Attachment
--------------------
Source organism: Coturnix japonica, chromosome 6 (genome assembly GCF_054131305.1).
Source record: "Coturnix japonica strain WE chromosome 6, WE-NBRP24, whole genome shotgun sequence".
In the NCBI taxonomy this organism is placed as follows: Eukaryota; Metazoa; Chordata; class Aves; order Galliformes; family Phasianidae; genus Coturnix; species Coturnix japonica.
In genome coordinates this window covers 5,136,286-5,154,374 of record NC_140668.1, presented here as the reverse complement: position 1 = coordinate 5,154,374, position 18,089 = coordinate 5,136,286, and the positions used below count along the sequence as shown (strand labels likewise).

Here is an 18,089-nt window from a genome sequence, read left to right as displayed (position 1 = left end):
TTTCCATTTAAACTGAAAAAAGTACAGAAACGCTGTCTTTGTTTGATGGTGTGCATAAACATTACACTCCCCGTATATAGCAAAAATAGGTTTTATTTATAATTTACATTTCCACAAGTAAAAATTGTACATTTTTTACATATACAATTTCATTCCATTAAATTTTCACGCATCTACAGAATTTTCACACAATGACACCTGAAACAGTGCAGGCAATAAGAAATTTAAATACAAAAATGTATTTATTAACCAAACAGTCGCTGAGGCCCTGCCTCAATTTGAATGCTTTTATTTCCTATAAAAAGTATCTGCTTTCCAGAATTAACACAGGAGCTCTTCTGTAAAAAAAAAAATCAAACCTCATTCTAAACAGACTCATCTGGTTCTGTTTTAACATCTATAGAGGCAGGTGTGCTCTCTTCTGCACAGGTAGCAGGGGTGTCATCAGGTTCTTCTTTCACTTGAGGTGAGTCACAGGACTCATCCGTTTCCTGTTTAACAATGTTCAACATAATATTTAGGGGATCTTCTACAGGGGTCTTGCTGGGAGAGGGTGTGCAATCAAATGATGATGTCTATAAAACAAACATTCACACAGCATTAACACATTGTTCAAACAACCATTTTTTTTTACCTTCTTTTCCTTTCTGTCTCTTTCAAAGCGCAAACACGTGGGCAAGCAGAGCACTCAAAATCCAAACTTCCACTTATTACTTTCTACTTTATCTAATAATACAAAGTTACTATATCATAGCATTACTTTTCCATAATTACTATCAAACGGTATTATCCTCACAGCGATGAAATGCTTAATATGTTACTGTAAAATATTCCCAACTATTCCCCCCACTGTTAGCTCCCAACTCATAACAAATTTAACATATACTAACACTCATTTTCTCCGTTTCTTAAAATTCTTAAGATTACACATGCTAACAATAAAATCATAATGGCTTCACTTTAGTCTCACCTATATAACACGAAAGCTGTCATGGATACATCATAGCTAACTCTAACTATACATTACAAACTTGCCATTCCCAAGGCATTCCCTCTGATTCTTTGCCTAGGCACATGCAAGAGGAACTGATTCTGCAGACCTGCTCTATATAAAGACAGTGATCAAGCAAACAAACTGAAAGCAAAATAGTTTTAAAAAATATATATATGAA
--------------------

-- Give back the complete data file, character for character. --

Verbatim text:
Source organism: Coturnix japonica, chromosome 6 (genome assembly GCF_054131305.1).
Source record: "Coturnix japonica strain WE chromosome 6, WE-NBRP24, whole genome shotgun sequence".
In the NCBI taxonomy this organism is placed as follows: Eukaryota; Metazoa; Chordata; class Aves; order Galliformes; family Phasianidae; genus Coturnix; species Coturnix japonica.
In genome coordinates this window covers 5,136,286-5,154,374 of record NC_140668.1, presented here as the reverse complement: position 1 = coordinate 5,154,374, position 18,089 = coordinate 5,136,286, and the positions used below count along the sequence as shown (strand labels likewise).

Here is an 18,089-nt window from a genome sequence, read left to right as displayed (position 1 = left end):
TTTCCATTTAAACTGAAAAAAGTACAGAAACGCTGTCTTTGTTTGATGGTGTGCATAAACATTACACTCCCCGTATATAGCAAAAATAGGTTTTATTTATAATTTACATTTCCACAAGTAAAAATTGTACATTTTTTACATATACAATTTCATTCCATTAAATTTTCACGCATCTACAGAATTTTCACACAATGACACCTGAAACAGTGCAGGCAATAAGAAATTTAAATACAAAAATGTATTTATTAACCAAACAGTCGCTGAGGCCCTGCCTCAATTTGAATGCTTTTATTTCCTATAAAAAGTATCTGCTTTCCAGAATTAACACAGGAGCTCTTCTGTAAAAAAAAAAATCAAACCTCATTCTAAACAGACTCATCTGGTTCTGTTTTAACATCTATAGAGGCAGGTGTGCTCTCTTCTGCACAGGTAGCAGGGGTGTCATCAGGTTCTTCTTTCACTTGAGGTGAGTCACAGGACTCATCCGTTTCCTGTTTAACAATGTTCAACATAATATTTAGGGGATCTTCTACAGGGGTCTTGCTGGGAGAGGGTGTGCAATCAAATGATGATGTCTATAAAACAAACATTCACACAGCATTAACACATTGTTCAAACAACCATTTTTTTTTACCTTCTTTTCCTTTCTGTCTCTTTCAAAGCGCAAACACGTGGGCAAGCAGAGCACTCAAAATCCAAACTTCCACTTATTACTTTCTACTTTATCTAATAATACAAAGTTACTATATCATAGCATTACTTTTCCATAATTACTATCAAACGGTATTATCCTCACAGCGATGAAATGCTTAATATGTTACTGTAAAATATTCCCAACTATTCCCCCCACTGTTAGCTCCCAACTCATAACAAATTTAACATATACTAACACTCATTTTCTCCGTTTCTTAAAATTCTTAAGATTACACATGCTAACAATAAAATCATAATGGCTTCACTTTAGTCTCACCTATATAACACGAAAGCTGTCATGGATACATCATAGCTAACTCTAACTATACATTACAAACTTGCCATTCCCAAGGCATTCCCTCTGATTCTTTGCCTAGGCACATGCAAGAGGAACTGATTCTGCAGACCTGCTCTATATAAAGACAGTGATCAAGCAAACAAACTGAAAGCAAAATAGTTTTAAAAAATATATATATGAA